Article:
Stock Market

Wells Fargo’s investment arm cuts outlook for stocks, now sees longer U.S. recession ahead – News Opener

Investors should brace for the start of a U.S. recession in the second half of 2022 and for the stock market to record a roughly 20% retreat for the full year, according to a revised outlook from the Wells Fargo Institute released Thursday.

Strategists at the banking giant’s investment management unit now expect a roughly year-long U.S. recession to take hold relatively soon, with it lasting through mid-2023.

They also expect inflation to stay high, ending the year at 7.7% and for the S&P 500 index
which fell into a bear market in June, to end the year roughly 20% below its peak in early January. Other key revisions to their outlook for global equities can be found in the below chart.

Wells Fargo Institute strategists cut S&P 500 year-end target

Wells Fargo Investment Institute

“We have been noting for most of the year that the U.S. economy is slowing faster than most realize,” Well’s global investment strategy team wrote, adding that while in May they anticipated a mild recession to take hold in late 2022, that “the plain reality is that the trends are worsening faster.”

Read: Markets signal recession threat: Why that’s not devastating for stocks right now

To that end, the team lowered its year-end forecast for the S&P 500 to a range of 3,800-4,000, down from 4,200-4,400 previously. On Thursday, the stock index closed at 3,902.62, representing a 18.1% decline so far in 2022, according to FactSet data.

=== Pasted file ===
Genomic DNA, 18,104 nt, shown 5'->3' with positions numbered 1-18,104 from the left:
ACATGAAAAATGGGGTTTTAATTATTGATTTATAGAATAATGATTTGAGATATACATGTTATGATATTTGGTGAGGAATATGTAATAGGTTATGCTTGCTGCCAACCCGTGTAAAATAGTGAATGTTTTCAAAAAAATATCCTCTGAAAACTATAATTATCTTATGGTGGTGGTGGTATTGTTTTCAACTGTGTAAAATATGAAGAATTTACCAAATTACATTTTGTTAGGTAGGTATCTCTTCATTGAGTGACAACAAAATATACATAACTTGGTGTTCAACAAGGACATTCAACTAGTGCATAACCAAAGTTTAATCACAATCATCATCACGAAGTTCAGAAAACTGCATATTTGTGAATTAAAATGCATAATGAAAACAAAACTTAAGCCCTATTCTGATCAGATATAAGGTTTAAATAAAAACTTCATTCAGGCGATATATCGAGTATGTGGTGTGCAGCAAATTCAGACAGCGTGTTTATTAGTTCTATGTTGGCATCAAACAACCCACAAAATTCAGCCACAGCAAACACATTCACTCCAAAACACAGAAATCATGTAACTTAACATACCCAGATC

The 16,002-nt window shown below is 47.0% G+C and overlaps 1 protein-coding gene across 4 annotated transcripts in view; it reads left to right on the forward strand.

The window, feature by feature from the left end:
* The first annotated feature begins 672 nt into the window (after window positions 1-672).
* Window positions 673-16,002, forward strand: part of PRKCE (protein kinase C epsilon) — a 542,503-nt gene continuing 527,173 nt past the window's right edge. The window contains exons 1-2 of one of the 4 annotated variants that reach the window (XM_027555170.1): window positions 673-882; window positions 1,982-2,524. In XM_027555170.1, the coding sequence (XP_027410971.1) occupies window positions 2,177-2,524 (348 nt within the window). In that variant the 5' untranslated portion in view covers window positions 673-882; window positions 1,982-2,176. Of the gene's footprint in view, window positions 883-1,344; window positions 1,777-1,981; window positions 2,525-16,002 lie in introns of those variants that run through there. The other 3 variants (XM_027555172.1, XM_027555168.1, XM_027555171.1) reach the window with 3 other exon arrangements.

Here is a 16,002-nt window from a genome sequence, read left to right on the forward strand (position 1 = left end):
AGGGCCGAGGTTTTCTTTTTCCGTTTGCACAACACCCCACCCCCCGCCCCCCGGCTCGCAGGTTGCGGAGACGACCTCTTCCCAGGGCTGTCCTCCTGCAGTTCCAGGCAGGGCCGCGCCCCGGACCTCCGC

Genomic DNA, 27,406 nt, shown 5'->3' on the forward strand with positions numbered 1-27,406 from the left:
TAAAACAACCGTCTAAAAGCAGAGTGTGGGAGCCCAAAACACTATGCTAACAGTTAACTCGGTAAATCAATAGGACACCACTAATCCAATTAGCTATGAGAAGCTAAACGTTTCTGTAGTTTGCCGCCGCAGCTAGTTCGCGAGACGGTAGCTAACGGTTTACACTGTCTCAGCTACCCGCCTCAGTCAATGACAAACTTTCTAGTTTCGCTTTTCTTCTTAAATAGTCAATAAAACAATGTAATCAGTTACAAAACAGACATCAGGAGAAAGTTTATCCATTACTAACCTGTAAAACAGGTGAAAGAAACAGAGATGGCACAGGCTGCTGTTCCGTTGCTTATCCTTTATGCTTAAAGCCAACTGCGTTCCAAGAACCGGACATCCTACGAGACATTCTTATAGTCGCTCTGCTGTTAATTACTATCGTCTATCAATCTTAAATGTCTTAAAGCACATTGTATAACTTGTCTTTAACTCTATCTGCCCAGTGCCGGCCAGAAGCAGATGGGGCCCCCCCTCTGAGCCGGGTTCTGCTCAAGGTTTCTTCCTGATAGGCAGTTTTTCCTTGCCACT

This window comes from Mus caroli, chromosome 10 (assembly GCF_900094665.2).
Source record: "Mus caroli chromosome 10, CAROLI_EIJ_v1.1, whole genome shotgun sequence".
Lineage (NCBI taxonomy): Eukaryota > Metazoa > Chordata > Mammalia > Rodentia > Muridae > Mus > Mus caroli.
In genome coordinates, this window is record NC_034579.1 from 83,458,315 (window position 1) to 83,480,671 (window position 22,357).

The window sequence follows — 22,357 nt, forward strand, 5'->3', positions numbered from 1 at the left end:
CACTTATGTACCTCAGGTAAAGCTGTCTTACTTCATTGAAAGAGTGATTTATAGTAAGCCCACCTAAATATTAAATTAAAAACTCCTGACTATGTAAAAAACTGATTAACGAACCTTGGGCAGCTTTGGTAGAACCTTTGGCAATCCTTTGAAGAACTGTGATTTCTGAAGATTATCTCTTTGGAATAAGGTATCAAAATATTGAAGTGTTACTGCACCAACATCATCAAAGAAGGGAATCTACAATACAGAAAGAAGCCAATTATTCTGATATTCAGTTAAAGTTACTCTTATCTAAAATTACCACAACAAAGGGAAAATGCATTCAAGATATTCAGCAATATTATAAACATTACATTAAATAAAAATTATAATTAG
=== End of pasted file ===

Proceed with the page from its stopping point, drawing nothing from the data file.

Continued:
“While investors slowly digest the lurch toward reduced 2022 earnings projections, additional near-term equity market volatility is very likely,” the team wrote. But they also see a moderate recession akin to the 1981-82 downturn, with a “sustained economic and earnings recovery for most of 2023 and 2024.”

They also urged investors to have patience and to avoid “selling into a downturn” that can lock in losses, particularly with equities already seeing the worst start to a year in about a half-century.

U.S. stocks finished higher Thursday, but with the Dow Jones Industrial Average

still down 13.6% for the year and the Nasdaq Composite Index

off 25.7% since January.

See: The Dow just booked its worst first half since 1962. What history says about the path ahead

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